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Feature Article | Apr 6, 2019

The Role Of Modern Technology In Countering Corruption

Corruption is an incurable disease affecting the lives of common African citizens
Corruption is an incurable disease affecting the lives of common African citizens

Advances in modern technology and amazing scientific innovations are continuously changing our environments; easy access business communication, improving the economy, above all, offering immense opportunities in fighting against corruption.

The emergence of such tools has great potential and prospects for the promotion of anti-corruption policies through methods of identifying, preventing and analyzing the causes and conditions conducive to corruption. In order to fight against corruption, advanced countries develop innovative software to detect and deter fraud and collusion.

The usage of data collection is one of the most successful examples of using modern technologies and methods of processing huge data to reduce opportunities for the development of corruption. In organizations, Big Data technology is used to create transparency of activities by increasing automation, accuracy and frequency of its work processes.

The United Nations has determined that more accessible and better data will lead to better policy decisions and greater transparency and accountability in government. Thus, the 2016 Sustainable Development Goals Report noted that countries need to make commitments to ensure the collection of high-quality, accessible and relevant data.

Currently, Big Data technology is mainly used in the areas of health, trade, and taxation. To obtain valuable information, prognostic analysis and visualization are used, which determine trends, patterns, and relationships in huge amounts of data.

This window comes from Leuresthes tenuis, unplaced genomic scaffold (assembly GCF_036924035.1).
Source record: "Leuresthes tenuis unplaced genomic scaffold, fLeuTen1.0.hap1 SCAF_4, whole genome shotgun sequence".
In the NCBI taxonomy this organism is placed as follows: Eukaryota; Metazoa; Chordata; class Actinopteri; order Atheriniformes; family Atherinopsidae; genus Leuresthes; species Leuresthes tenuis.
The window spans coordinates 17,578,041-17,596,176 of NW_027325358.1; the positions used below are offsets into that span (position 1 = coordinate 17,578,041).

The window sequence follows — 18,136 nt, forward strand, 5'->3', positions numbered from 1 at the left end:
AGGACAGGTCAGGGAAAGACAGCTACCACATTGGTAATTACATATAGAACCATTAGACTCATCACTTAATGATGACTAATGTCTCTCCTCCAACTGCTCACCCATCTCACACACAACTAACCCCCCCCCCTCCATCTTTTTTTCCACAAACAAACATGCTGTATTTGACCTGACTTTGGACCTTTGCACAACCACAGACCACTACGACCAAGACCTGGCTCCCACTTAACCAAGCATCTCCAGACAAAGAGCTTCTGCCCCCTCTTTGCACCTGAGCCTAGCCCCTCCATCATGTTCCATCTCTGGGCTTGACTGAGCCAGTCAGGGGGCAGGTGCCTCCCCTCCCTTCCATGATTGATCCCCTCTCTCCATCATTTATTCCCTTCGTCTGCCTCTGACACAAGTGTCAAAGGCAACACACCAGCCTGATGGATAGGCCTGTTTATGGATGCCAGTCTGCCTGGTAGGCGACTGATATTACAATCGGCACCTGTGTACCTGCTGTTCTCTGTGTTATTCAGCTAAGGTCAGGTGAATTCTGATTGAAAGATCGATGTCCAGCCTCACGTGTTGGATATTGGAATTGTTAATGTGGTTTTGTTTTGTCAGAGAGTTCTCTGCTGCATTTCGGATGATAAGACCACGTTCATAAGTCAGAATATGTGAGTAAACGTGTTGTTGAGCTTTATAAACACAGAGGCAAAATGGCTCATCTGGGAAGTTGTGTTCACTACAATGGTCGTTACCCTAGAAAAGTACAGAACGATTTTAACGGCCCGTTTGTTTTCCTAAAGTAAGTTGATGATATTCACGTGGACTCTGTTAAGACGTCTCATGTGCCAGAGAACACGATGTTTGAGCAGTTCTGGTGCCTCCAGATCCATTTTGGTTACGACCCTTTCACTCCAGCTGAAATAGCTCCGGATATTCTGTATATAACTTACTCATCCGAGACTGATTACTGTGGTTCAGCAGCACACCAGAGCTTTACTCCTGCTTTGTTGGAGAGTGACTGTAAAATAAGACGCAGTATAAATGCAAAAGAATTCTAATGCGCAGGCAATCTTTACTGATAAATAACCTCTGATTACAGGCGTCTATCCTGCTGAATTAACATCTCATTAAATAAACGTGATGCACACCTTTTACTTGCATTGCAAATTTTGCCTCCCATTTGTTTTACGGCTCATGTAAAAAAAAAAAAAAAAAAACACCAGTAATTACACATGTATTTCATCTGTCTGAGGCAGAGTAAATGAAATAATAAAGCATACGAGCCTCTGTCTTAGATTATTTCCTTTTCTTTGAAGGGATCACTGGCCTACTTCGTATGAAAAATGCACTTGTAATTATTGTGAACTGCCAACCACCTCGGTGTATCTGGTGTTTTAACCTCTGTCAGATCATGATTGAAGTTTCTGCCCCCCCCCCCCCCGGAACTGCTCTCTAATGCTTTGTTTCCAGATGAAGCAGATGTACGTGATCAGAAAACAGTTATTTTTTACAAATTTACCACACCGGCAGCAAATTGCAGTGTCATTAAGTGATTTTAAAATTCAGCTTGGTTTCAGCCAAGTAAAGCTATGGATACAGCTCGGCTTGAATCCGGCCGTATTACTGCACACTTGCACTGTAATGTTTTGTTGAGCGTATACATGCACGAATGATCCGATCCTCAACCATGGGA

An example is the Australian Tax Administration, which uses Big Data technology to search for the necessary information in a huge number of reports to disclose evidence of the use of offshore zones and the correspondence of data containing information about small online stores that do not fulfill their obligations.

It is usually difficult to detect corruption due to a large amount of data. However, the digital data and the popularity of Big Data technology have led to the emergence of new data management methods to prevent fraud and disruption in the public sector.

Fraud detection analytics is now able to identify suspicious transactions in areas such as taxation and health care, both after the violation has been committed and in real time. Authorities in the field of anti-corruption have identified and eliminated fraud, which saved billions of money.

Many countries are also developing new data exchange methods, such as the World Statistics Cloud (World Statistics Cloud), which aims to improve the quality of information. For example, the International Development Bank is following the example of applying a number of innovative tools for monitoring and supervising the process of its activities.